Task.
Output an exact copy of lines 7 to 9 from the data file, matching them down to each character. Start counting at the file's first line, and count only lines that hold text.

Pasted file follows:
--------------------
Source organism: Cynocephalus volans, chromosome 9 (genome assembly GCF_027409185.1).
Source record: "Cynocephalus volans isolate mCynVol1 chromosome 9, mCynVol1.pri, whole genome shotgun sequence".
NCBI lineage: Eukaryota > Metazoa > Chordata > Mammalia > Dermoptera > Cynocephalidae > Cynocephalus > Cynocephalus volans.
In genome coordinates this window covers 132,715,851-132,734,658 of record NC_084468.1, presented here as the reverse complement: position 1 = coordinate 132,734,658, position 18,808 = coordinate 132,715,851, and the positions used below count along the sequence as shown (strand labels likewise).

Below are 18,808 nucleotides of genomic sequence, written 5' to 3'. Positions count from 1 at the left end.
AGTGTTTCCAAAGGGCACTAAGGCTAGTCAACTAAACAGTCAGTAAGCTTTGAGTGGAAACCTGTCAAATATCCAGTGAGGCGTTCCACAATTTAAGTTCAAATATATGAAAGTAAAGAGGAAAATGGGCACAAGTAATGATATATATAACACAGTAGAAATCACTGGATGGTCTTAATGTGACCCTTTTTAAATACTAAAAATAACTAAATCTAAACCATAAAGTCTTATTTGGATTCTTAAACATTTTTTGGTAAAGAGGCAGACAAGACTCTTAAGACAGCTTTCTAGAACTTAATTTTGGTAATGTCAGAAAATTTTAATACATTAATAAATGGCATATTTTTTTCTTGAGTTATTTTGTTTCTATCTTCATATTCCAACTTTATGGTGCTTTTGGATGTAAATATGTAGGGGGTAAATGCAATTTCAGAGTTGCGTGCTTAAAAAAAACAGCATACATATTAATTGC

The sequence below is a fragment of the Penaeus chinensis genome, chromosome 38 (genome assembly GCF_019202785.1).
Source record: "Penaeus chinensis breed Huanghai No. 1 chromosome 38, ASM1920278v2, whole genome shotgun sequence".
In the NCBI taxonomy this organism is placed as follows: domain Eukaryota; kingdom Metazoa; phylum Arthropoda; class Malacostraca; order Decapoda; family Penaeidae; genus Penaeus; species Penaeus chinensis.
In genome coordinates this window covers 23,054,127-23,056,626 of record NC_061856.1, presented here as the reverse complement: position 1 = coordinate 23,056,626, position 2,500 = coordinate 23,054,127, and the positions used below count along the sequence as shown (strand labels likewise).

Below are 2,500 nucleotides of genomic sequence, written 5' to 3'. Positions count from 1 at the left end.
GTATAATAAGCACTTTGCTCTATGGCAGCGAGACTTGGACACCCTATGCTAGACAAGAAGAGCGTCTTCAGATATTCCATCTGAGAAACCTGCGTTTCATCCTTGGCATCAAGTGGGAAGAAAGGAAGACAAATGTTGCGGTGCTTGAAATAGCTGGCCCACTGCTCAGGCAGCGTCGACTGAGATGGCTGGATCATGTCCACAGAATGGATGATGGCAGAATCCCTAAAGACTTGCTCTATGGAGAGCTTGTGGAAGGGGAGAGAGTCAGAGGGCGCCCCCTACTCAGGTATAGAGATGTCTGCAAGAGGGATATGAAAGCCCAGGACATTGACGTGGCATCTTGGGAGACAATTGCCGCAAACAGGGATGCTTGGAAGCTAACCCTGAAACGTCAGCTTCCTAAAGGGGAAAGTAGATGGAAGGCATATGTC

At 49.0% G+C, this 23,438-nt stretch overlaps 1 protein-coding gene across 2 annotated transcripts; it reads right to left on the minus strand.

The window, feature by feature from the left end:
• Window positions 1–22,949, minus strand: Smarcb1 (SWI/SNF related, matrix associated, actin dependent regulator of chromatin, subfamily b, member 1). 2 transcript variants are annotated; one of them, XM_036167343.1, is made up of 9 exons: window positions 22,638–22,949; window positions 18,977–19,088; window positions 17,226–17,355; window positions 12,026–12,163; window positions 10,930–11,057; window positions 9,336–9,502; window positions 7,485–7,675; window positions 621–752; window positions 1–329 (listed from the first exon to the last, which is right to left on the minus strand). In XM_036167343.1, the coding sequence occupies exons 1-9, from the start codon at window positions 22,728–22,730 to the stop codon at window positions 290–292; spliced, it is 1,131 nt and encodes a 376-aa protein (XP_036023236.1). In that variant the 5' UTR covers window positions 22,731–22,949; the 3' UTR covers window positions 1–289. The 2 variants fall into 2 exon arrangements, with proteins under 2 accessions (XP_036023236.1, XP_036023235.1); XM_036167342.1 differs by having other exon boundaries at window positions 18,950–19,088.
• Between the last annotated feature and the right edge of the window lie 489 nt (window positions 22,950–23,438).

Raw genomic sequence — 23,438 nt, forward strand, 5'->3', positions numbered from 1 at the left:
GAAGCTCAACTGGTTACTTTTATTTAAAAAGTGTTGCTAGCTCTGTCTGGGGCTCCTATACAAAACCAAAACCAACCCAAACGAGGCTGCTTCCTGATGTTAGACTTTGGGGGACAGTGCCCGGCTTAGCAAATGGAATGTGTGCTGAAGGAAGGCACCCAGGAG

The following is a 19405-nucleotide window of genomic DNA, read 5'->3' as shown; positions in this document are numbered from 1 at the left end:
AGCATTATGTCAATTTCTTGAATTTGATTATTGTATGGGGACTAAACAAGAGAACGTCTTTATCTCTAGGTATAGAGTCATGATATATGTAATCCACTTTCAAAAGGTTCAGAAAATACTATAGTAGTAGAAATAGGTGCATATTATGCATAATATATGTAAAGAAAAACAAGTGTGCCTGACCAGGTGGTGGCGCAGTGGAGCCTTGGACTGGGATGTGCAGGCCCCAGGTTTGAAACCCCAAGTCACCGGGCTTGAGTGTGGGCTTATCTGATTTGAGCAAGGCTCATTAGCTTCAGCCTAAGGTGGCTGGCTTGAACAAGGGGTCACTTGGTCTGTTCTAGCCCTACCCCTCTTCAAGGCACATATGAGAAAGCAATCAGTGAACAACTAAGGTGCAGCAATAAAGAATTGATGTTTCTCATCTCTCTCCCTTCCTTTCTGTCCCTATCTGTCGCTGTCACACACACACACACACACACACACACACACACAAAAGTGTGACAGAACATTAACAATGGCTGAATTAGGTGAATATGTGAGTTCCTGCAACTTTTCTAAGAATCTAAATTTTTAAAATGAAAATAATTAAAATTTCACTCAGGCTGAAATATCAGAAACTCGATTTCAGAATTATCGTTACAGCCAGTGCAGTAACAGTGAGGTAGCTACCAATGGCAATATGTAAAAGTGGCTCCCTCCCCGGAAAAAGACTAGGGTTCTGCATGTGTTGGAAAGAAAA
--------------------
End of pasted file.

The sequence below is a fragment of the Penaeus chinensis genome, chromosome 38 (genome assembly GCF_019202785.1).
Source record: "Penaeus chinensis breed Huanghai No. 1 chromosome 38, ASM1920278v2, whole genome shotgun sequence".
In the NCBI taxonomy this organism is placed as follows: domain Eukaryota; kingdom Metazoa; phylum Arthropoda; class Malacostraca; order Decapoda; family Penaeidae; genus Penaeus; species Penaeus chinensis.